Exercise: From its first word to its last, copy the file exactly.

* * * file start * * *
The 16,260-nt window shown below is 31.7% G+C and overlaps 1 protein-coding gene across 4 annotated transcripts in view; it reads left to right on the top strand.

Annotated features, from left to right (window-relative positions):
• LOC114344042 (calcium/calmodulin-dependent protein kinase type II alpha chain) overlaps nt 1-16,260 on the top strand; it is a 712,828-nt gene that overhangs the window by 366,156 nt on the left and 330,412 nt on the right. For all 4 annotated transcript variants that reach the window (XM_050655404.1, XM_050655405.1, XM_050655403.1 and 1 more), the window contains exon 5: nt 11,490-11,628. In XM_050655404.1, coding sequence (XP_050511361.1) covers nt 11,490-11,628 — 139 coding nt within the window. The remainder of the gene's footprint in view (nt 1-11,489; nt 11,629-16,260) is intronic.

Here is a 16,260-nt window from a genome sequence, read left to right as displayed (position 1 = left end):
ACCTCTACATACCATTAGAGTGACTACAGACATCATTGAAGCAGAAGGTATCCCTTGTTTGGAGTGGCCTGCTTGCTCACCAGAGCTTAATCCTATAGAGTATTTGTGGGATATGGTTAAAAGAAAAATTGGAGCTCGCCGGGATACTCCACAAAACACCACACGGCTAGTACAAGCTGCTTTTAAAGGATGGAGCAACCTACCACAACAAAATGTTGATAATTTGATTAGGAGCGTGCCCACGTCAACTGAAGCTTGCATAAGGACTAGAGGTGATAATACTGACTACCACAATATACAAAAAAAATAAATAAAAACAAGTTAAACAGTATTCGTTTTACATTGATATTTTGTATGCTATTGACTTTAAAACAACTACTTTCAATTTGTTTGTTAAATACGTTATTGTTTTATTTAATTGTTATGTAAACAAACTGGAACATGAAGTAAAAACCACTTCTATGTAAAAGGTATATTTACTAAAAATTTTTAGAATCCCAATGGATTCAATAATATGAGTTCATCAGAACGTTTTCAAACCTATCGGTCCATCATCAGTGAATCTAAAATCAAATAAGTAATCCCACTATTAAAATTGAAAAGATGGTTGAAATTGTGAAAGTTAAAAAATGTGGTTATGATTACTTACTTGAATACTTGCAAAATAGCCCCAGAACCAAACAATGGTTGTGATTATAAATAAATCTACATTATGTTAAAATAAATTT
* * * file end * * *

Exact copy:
The 16,260-nt window shown below is 31.7% G+C and overlaps 1 protein-coding gene across 4 annotated transcripts in view; it reads left to right on the top strand.

Annotated features, from left to right (window-relative positions):
• LOC114344042 (calcium/calmodulin-dependent protein kinase type II alpha chain) overlaps nt 1-16,260 on the top strand; it is a 712,828-nt gene that overhangs the window by 366,156 nt on the left and 330,412 nt on the right. For all 4 annotated transcript variants that reach the window (XM_050655404.1, XM_050655405.1, XM_050655403.1 and 1 more), the window contains exon 5: nt 11,490-11,628. In XM_050655404.1, coding sequence (XP_050511361.1) covers nt 11,490-11,628 — 139 coding nt within the window. The remainder of the gene's footprint in view (nt 1-11,489; nt 11,629-16,260) is intronic.

Here is a 16,260-nt window from a genome sequence, read left to right as displayed (position 1 = left end):
ACCTCTACATACCATTAGAGTGACTACAGACATCATTGAAGCAGAAGGTATCCCTTGTTTGGAGTGGCCTGCTTGCTCACCAGAGCTTAATCCTATAGAGTATTTGTGGGATATGGTTAAAAGAAAAATTGGAGCTCGCCGGGATACTCCACAAAACACCACACGGCTAGTACAAGCTGCTTTTAAAGGATGGAGCAACCTACCACAACAAAATGTTGATAATTTGATTAGGAGCGTGCCCACGTCAACTGAAGCTTGCATAAGGACTAGAGGTGATAATACTGACTACCACAATATACAAAAAAAATAAATAAAAACAAGTTAAACAGTATTCGTTTTACATTGATATTTTGTATGCTATTGACTTTAAAACAACTACTTTCAATTTGTTTGTTAAATACGTTATTGTTTTATTTAATTGTTATGTAAACAAACTGGAACATGAAGTAAAAACCACTTCTATGTAAAAGGTATATTTACTAAAAATTTTTAGAATCCCAATGGATTCAATAATATGAGTTCATCAGAACGTTTTCAAACCTATCGGTCCATCATCAGTGAATCTAAAATCAAATAAGTAATCCCACTATTAAAATTGAAAAGATGGTTGAAATTGTGAAAGTTAAAAAATGTGGTTATGATTACTTACTTGAATACTTGCAAAATAGCCCCAGAACCAAACAATGGTTGTGATTATAAATAAATCTACATTATGTTAAAATAAATTT